I’m delighted to be sharing new work from my visual and material cultures of fatness in the long eighteenth century project during this semester’s Identity, Culture and Representation Research Cluster Seminar Series at the University of Derby. You can find my abstract below.
‘Visual and Material Cultures of the Fat Body in Britain & its Empire, 1680-1830’
This project seeks to make a vital intervention in the history of the body by analysing fatness through an unprecedented focus on its manifestations within visual and material culture in Britain and its empire in the long eighteenth century. This was a period in which size took on unprecedented cultural currency: with the corpulent bodies of the nobility lampooned in satirical prints, and famously large people commodified in portraits, prints, and decorative consumable goods. Fatness also emerged as a shared language that shaped interactions between colonized peoples and their British colonizers, as demonstrated in both visual images and printed texts. At the same time, those bodies marked by unusual corpulence were put on public display as spectacular objects, while the clothing that evidenced their former owners’ size, and furniture made or altered to accommodate fat bodies, became desirable items and objects of renown.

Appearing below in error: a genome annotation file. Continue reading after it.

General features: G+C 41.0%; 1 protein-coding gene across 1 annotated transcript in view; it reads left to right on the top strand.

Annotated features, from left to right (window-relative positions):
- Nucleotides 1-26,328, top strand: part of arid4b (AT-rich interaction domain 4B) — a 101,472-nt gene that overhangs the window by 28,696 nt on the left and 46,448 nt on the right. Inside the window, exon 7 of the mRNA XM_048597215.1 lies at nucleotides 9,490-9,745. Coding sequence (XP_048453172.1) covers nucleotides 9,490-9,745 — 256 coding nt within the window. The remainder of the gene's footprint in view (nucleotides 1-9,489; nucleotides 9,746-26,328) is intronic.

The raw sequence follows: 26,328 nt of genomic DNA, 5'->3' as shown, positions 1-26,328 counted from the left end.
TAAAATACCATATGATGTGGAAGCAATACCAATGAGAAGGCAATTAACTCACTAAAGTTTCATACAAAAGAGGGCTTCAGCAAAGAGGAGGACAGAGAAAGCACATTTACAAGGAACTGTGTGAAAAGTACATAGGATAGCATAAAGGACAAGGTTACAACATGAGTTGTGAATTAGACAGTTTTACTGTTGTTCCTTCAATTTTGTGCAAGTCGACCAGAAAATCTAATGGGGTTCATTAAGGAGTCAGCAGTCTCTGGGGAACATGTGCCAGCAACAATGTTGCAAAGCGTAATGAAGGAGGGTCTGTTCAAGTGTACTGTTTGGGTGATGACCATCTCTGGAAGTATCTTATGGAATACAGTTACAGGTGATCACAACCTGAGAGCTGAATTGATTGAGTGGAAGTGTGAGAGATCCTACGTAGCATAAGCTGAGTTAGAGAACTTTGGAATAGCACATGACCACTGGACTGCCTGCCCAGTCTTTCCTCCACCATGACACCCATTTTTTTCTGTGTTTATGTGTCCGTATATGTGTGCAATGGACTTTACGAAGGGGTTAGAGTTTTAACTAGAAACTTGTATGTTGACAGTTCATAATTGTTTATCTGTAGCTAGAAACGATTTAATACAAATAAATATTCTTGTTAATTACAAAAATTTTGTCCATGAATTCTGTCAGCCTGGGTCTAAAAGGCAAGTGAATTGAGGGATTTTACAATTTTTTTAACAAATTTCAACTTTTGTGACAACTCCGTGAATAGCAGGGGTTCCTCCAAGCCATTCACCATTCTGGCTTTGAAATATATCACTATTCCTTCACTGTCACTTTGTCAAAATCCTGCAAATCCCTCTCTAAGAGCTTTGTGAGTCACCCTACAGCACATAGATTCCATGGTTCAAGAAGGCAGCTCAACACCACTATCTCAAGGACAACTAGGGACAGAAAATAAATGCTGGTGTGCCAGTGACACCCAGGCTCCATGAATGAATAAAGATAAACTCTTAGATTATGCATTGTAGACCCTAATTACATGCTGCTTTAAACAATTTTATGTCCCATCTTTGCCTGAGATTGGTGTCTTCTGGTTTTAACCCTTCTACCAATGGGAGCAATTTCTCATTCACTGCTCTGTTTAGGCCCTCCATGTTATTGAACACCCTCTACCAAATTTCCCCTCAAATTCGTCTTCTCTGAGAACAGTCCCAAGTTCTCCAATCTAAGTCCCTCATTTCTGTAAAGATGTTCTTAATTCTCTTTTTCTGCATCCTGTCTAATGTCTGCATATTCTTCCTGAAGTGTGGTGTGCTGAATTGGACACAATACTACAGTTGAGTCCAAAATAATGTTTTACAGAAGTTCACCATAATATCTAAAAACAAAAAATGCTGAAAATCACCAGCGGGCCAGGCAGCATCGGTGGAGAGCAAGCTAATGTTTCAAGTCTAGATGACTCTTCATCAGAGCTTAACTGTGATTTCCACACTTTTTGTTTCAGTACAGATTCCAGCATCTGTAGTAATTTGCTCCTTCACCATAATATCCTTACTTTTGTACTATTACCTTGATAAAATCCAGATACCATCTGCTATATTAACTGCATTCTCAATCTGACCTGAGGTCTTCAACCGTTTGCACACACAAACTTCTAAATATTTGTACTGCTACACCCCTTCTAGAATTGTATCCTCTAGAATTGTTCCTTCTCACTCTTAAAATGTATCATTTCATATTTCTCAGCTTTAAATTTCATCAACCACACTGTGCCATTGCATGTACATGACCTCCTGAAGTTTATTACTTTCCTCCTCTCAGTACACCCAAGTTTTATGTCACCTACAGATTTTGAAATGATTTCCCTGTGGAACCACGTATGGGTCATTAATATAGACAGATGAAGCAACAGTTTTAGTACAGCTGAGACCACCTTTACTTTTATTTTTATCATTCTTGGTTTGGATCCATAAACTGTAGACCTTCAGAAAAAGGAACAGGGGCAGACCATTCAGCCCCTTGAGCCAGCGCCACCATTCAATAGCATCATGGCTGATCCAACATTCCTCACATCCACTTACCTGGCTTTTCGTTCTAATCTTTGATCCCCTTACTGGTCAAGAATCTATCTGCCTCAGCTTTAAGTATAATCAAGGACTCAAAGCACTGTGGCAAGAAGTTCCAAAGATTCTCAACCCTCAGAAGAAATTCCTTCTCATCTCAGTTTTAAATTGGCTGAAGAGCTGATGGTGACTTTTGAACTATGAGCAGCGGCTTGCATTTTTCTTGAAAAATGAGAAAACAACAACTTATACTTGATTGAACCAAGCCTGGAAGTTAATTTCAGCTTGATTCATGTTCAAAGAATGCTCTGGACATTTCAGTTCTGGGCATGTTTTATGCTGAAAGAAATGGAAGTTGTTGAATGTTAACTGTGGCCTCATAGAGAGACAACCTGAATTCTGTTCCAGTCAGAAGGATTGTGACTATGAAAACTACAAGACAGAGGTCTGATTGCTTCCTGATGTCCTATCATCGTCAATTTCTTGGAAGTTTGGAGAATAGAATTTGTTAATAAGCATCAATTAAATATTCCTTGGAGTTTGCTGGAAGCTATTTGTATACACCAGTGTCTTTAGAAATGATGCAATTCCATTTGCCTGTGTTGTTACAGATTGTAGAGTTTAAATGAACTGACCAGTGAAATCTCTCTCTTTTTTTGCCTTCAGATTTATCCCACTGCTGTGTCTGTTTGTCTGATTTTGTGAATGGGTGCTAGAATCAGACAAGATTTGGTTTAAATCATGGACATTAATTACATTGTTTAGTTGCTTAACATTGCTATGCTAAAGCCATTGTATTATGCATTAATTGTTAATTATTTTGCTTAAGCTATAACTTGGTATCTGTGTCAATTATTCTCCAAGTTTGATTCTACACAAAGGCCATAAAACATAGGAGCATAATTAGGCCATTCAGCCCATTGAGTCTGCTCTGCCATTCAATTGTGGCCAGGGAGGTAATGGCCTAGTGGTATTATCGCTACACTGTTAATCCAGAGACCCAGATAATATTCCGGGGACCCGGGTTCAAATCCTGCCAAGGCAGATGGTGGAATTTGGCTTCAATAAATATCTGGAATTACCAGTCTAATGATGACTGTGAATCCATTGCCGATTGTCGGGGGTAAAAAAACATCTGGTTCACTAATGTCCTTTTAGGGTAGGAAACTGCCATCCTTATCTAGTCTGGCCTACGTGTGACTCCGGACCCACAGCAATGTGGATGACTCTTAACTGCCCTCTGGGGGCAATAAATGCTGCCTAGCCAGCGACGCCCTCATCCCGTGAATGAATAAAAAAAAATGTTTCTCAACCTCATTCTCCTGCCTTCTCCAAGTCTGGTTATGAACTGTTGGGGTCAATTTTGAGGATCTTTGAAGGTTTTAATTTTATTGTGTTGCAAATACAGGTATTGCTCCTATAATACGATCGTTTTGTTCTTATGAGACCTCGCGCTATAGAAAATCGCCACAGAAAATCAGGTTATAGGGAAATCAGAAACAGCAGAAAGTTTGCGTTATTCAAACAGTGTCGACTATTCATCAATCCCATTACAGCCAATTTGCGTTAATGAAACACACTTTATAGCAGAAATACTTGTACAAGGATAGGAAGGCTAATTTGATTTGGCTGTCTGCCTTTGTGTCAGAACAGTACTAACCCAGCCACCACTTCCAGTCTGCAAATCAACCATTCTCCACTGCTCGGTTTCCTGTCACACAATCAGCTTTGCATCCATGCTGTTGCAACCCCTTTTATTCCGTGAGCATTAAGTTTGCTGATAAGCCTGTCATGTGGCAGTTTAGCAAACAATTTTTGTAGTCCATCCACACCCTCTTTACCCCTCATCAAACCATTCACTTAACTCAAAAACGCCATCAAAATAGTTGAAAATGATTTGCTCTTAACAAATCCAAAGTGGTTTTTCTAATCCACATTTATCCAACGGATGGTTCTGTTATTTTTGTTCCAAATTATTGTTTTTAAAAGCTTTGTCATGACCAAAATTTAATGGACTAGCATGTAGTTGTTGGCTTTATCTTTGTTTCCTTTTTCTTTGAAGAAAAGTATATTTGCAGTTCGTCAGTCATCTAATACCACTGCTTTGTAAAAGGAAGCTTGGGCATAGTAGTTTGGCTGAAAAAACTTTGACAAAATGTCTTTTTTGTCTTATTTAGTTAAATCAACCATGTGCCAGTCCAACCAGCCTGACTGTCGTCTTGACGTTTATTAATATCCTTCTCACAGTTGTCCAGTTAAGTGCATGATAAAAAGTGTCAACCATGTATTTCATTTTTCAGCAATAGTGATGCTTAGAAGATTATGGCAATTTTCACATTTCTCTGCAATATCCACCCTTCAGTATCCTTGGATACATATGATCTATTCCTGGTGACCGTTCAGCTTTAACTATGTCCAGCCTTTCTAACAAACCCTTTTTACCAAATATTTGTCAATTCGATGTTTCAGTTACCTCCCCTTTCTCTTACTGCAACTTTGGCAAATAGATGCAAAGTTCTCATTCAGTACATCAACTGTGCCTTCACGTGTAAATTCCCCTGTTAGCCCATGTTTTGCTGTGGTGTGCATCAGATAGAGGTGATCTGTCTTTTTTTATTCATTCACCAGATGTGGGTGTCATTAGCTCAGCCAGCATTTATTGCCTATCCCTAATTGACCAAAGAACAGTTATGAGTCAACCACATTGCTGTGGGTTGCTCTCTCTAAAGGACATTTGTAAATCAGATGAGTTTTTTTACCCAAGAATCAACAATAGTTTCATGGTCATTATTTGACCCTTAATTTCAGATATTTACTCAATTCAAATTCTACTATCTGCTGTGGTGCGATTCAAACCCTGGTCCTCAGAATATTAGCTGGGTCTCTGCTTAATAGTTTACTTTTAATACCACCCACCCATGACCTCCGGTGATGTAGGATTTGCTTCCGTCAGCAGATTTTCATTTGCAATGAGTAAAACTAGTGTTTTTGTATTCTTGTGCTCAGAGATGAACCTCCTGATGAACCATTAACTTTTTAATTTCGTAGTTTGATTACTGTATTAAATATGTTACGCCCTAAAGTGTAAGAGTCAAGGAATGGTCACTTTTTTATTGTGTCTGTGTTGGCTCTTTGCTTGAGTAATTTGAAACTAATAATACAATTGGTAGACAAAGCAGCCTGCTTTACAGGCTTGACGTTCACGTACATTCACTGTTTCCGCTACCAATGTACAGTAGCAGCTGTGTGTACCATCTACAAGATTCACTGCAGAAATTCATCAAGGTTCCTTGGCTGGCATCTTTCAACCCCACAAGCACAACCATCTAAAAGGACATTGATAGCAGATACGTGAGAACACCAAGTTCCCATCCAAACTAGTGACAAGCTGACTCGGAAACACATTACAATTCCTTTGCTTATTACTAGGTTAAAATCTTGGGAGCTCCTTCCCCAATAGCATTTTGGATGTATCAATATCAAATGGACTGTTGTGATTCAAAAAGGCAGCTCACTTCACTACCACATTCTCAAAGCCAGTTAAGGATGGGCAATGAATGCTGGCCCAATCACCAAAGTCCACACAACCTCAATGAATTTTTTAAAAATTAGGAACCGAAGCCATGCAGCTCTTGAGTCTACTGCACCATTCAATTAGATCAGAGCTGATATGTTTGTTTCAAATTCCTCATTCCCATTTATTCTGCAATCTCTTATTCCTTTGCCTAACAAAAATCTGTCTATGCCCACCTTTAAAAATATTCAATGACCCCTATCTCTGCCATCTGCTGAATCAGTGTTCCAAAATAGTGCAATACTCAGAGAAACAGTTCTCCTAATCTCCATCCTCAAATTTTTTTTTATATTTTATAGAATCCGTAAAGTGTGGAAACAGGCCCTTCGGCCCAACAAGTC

Although changing ideas of fatness have been sketched in broad and transhistorical terms by cultural historians such as Sander L. Gilman and Georges Vigarello, attention to fatness during this period has been shallow, fragmentary, and unduly focused on its pathologisation through medicalised discourse. Following work that firmly establishes the necessity of visual and material approaches to the body, such as Susan Bordo’s Unbearable Weight and Bill Brown’s conception of the body as a ‘thing among things’, this paper contends that previous accounts have fundamentally misunderstood the fat body by overlooking the crucial role played by visual and material culture in its manifestation, representation, and materialisation. Offering a corrective to such studies, this paper will use visual images (such as portraits and satirical prints) and modes of production and display (including the public exhibition and creation of souvenirs) to understand how corpulence was culturally inscribed during the long nineteenth century, and employs surviving material objects (such as furniture and clothing) to consider the everyday realities and lived experience of being overweight at this time. Examining both reality and representation, the paper will therefore analyse the visual and material culture of fatness in order to demonstrate the importance of art historical methodologies to creating a deeper understanding of a condition that is characterised by the co-option of visual space and the perceived undisciplined materiality of the body. In so doing, the paper will highlight the central role played by visual and material culture in how fatness was conceptualised, experienced, and understood both during the eighteenth century, and throughout its broader histories.